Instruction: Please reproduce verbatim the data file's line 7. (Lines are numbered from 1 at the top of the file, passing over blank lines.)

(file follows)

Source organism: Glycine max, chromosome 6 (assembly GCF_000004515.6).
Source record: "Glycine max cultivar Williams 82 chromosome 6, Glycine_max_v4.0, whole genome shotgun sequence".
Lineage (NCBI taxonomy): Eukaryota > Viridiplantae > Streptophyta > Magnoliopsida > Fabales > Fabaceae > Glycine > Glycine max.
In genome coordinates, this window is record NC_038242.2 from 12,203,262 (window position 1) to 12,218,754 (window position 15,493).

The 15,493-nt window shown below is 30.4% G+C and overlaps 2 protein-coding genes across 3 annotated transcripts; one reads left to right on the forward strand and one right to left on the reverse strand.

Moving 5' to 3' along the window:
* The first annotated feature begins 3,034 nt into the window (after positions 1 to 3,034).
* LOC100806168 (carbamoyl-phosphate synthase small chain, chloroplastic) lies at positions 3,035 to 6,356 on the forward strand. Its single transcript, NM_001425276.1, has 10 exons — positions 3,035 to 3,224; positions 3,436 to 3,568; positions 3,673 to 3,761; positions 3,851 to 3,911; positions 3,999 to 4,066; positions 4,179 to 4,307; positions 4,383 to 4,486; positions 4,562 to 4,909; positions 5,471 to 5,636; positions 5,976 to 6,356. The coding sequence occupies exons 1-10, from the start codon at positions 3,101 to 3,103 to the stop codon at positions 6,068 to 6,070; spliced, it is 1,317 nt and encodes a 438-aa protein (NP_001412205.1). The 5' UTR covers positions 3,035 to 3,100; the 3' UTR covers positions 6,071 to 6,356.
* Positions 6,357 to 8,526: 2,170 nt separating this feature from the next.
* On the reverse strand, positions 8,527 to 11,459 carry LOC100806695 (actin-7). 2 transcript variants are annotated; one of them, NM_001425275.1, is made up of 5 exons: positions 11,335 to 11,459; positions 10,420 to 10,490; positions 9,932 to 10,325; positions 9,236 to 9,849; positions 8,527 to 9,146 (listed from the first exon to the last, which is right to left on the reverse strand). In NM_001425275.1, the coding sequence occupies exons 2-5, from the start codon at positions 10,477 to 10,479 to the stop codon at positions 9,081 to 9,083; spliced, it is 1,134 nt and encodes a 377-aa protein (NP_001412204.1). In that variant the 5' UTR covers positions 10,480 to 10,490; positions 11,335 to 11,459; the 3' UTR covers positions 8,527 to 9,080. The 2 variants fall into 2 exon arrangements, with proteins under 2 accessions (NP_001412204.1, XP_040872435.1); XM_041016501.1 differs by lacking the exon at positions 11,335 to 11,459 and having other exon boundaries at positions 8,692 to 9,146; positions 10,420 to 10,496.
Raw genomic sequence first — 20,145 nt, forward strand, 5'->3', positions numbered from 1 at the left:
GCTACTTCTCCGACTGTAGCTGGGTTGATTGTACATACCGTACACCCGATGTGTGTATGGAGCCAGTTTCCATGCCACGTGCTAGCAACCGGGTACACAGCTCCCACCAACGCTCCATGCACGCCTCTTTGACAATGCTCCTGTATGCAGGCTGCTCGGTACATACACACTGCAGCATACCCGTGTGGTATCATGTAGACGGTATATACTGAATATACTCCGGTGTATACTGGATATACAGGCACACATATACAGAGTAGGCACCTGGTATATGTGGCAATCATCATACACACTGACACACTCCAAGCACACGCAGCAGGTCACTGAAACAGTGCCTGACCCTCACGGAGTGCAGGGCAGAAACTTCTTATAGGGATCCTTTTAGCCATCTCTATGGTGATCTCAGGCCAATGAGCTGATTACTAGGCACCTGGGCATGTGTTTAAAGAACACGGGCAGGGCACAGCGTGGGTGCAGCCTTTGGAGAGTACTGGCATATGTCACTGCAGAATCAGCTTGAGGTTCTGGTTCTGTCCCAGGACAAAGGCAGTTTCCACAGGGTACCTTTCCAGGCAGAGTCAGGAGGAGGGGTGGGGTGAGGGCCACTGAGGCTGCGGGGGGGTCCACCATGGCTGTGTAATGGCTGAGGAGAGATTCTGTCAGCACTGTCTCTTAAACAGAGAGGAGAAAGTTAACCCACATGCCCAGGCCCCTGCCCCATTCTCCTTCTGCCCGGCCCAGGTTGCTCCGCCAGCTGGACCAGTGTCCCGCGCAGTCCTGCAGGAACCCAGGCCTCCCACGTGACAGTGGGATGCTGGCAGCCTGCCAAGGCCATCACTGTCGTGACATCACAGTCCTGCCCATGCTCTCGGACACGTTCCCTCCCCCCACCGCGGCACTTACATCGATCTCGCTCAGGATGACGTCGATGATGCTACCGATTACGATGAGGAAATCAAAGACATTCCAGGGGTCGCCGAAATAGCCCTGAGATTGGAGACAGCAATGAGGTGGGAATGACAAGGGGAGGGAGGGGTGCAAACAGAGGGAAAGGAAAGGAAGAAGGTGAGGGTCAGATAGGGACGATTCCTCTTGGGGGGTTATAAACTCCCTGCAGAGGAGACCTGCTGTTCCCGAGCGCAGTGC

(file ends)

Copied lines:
* The first annotated feature begins 3,034 nt into the window (after positions 1 to 3,034).